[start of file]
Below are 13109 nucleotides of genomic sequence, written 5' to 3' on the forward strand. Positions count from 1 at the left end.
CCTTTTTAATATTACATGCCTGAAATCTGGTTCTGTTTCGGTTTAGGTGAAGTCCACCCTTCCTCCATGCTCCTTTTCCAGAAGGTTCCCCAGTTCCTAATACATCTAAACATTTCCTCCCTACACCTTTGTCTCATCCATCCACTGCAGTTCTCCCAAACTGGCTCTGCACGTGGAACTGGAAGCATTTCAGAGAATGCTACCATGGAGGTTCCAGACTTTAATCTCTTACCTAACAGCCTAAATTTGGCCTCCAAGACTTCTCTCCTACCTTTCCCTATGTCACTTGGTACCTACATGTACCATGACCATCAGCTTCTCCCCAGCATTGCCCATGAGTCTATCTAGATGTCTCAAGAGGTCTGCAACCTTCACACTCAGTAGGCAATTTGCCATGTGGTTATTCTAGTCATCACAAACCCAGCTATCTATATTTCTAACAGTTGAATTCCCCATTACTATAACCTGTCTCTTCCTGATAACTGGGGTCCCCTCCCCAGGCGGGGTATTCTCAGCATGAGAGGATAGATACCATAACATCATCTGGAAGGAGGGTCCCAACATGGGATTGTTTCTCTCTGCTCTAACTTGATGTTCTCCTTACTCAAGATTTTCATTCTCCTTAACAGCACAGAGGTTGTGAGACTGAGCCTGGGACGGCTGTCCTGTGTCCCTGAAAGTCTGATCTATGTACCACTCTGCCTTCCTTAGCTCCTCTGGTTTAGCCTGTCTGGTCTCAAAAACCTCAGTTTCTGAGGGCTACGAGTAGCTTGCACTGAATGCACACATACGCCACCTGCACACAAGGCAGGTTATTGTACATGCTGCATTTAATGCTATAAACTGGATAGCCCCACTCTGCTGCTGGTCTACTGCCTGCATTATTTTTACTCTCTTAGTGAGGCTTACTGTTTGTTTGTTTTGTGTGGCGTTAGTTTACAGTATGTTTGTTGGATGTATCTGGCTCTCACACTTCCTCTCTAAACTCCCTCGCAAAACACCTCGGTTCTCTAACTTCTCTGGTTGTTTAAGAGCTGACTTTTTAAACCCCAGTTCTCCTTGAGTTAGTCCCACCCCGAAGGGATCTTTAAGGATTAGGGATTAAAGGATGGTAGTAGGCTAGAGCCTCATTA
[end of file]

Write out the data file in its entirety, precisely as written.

Below are 13109 nucleotides of genomic sequence, written 5' to 3' on the forward strand. Positions count from 1 at the left end.
CCTTTTTAATATTACATGCCTGAAATCTGGTTCTGTTTCGGTTTAGGTGAAGTCCACCCTTCCTCCATGCTCCTTTTCCAGAAGGTTCCCCAGTTCCTAATACATCTAAACATTTCCTCCCTACACCTTTGTCTCATCCATCCACTGCAGTTCTCCCAAACTGGCTCTGCACGTGGAACTGGAAGCATTTCAGAGAATGCTACCATGGAGGTTCCAGACTTTAATCTCTTACCTAACAGCCTAAATTTGGCCTCCAAGACTTCTCTCCTACCTTTCCCTATGTCACTTGGTACCTACATGTACCATGACCATCAGCTTCTCCCCAGCATTGCCCATGAGTCTATCTAGATGTCTCAAGAGGTCTGCAACCTTCACACTCAGTAGGCAATTTGCCATGTGGTTATTCTAGTCATCACAAACCCAGCTATCTATATTTCTAACAGTTGAATTCCCCATTACTATAACCTGTCTCTTCCTGATAACTGGGGTCCCCTCCCCAGGCGGGGTATTCTCAGCATGAGAGGATAGATACCATAACATCATCTGGAAGGAGGGTCCCAACATGGGATTGTTTCTCTCTGCTCTAACTTGATGTTCTCCTTACTCAAGATTTTCATTCTCCTTAACAGCACAGAGGTTGTGAGACTGAGCCTGGGACGGCTGTCCTGTGTCCCTGAAAGTCTGATCTATGTACCACTCTGCCTTCCTTAGCTCCTCTGGTTTAGCCTGTCTGGTCTCAAAAACCTCAGTTTCTGAGGGCTACGAGTAGCTTGCACTGAATGCACACATACGCCACCTGCACACAAGGCAGGTTATTGTACATGCTGCATTTAATGCTATAAACTGGATAGCCCCACTCTGCTGCTGGTCTACTGCCTGCATTATTTTTACTCTCTTAGTGAGGCTTACTGTTTGTTTGTTTTGTGTGGCGTTAGTTTACAGTATGTTTGTTGGATGTATCTGGCTCTCACACTTCCTCTCTAAACTCCCTCGCAAAACACCTCGGTTCTCTAACTTCTCTGGTTGTTTAAGAGCTGACTTTTTAAACCCCAGTTCTCCTTGAGTTAGTCCCACCCCGAAGGGATCTTTAAGGATTAGGGATTAAAGGATGGTAGTAGGCTAGAGCCTCATTA